Fannie Flagg’s The All-Girl Filling Station’s Last Reunion

I seldom cry over books, but the last fifty pages or so of Fannie Flagg’s The All-Girl Filling Station’s Last Reunion had me tearing up repeatedly. Don’t let that discourage you—this is a wonderful book.  I bought it more or less by accident, looking for one more book to satisfy a free shipping or a “buy two get one free” offer from a book club. I had read two of Flagg’s earlier novels, years ago, and this one looked interesting, so I added it to my order—I’m so glad I did.

All-Girl Filling StationThe All-Girl Filling Station’s Last Reunion tells the stories of two very different women, in two very different time periods. I won’t tell you just how they are connected—that’s one of many surprises in the book—but they are. Sookie Poole (the former Sarah Jane Krackenberry, better known as Mrs. Earle Poole, Jr.) is a sixtyish wife and mother living in Clear Point, Alabama, blessed with a happy marriage and four grown children, and perhaps not so blessed with a totally self-centered eighty-eight-year-old mother, the formidable Lenore Simmons Krackenberry, also known (especially to Sookie and her brother Buck) as Winged Victory.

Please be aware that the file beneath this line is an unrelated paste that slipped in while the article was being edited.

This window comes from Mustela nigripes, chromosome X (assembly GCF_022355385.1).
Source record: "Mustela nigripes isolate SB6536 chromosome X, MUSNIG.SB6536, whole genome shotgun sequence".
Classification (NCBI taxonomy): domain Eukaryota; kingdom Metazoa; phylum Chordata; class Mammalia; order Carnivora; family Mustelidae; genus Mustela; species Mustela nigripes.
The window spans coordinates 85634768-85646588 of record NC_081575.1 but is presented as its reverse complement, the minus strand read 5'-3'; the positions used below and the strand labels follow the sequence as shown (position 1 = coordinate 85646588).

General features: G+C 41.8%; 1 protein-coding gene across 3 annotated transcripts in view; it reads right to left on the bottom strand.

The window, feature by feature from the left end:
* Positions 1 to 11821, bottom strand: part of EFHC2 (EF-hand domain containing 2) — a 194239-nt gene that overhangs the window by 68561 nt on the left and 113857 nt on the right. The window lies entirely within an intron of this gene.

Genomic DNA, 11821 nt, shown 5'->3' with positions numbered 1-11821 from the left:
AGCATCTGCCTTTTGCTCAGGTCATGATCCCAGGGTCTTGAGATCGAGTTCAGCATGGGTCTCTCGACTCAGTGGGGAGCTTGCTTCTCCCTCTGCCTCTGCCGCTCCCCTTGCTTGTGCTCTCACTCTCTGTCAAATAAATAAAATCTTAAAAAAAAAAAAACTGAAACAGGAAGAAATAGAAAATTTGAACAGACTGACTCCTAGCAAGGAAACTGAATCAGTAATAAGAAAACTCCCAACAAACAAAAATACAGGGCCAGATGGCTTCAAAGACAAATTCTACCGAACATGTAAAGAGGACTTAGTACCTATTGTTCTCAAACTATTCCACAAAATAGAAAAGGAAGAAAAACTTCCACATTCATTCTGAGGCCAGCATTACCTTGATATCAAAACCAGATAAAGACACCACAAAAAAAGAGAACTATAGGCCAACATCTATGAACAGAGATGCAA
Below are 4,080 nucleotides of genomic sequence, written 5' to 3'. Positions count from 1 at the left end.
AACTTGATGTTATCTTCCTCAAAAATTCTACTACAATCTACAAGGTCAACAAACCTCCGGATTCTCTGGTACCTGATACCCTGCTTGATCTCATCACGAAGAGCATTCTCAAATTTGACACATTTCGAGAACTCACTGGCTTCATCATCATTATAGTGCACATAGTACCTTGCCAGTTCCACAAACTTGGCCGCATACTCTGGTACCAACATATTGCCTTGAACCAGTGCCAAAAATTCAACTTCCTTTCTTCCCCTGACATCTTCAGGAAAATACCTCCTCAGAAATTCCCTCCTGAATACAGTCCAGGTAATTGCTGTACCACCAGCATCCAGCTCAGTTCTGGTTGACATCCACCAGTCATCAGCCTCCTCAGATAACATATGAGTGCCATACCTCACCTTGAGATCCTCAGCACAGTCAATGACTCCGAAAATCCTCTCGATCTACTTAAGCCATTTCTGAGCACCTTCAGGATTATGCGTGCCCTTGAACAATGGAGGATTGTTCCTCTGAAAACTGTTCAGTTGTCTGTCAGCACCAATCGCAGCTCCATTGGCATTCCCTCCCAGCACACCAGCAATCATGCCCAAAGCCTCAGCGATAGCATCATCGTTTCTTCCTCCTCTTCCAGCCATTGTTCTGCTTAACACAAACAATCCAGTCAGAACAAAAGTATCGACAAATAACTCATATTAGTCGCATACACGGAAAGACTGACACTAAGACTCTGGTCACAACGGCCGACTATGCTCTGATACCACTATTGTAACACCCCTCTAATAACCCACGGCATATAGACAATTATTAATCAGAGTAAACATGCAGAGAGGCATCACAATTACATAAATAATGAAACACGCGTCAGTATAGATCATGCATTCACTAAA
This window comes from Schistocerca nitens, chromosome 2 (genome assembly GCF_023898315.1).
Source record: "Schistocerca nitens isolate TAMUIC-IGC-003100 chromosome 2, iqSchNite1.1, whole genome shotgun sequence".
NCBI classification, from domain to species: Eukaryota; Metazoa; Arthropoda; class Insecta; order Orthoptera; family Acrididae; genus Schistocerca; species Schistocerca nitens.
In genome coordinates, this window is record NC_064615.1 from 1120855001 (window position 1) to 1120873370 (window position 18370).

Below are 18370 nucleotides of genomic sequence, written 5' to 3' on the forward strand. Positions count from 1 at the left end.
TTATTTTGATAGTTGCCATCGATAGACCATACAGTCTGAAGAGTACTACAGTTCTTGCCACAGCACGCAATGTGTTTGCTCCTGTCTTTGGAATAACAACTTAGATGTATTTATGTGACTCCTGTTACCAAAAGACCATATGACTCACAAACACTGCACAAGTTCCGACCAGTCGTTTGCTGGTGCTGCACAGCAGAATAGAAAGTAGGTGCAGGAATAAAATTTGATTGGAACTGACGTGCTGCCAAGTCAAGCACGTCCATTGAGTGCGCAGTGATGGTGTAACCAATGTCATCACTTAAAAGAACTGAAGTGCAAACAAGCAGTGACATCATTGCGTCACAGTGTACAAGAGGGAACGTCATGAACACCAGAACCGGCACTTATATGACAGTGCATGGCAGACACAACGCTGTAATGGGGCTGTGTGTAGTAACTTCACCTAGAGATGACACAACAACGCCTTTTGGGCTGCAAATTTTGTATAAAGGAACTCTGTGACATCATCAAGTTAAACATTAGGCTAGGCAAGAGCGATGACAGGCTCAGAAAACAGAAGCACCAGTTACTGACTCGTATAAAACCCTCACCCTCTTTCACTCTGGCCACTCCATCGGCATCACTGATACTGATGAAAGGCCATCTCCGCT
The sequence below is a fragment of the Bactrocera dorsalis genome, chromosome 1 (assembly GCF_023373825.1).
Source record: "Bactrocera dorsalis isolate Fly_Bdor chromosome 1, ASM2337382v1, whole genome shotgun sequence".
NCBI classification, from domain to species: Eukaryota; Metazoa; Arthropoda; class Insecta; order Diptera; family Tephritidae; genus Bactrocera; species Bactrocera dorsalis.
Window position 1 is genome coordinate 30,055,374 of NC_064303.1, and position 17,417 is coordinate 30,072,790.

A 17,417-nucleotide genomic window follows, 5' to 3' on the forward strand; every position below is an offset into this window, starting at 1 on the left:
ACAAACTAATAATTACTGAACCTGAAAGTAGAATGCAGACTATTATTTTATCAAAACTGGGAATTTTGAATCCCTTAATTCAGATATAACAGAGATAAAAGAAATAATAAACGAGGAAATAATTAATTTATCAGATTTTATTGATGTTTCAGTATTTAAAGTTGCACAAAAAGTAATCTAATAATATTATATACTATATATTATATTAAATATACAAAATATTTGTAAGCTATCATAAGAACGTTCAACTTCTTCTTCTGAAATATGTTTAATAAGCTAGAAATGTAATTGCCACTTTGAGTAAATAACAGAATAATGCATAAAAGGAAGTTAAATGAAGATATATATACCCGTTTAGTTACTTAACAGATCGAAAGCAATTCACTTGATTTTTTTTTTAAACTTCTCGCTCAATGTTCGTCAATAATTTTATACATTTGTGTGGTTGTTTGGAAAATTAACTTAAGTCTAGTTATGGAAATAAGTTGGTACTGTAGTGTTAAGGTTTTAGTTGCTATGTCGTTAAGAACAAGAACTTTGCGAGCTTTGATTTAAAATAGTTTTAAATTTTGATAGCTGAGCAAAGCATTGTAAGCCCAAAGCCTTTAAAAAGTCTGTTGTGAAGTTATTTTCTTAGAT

Sookie’s biggest worry, now that her last daughter’s wedding is over, is feeding the small songbirds in her yard in the face of an invasion of voracious blue jays. That is, until she receives some unexpected information that makes her question everything about her life.

The surprising news about her family’s history leads Sookie to the story of Fritzi Jurdabralinski of Pulaski, Wisconsin, a restless young woman who becomes first an auto mechanic and then a pilot, eventually joining the WASPs and ferrying war planes from factories to bases during WWII.

Flagg’s portrait of Sookie, her family, and her community is both hilarious and touching, and Fritzi’s journey from a filling station in a small Wisconsin town through Billy Bevins’ Flying Circus to WASP duty in Texas and California is fascinating. The book is filled with wonderful characters dealing with joys, sorrows and dilemmas that readers will recognize and share.

I loved this book. I’d forgotten how much I enjoy Fannie Flagg’s writing. I may have to pull Fried Green Tomatoes at the Whistle Stop Café off my bookshelf, and track down the ones I’ve missed.

2 Comments (+add yours?)

  1. Cheryl Bolen
    Jun 22, 2014 @ 20:35:07

    Well, your review has really perked my interest. I do love to read well-written books. (Still having a hard time picturing you tear up, Kay!)



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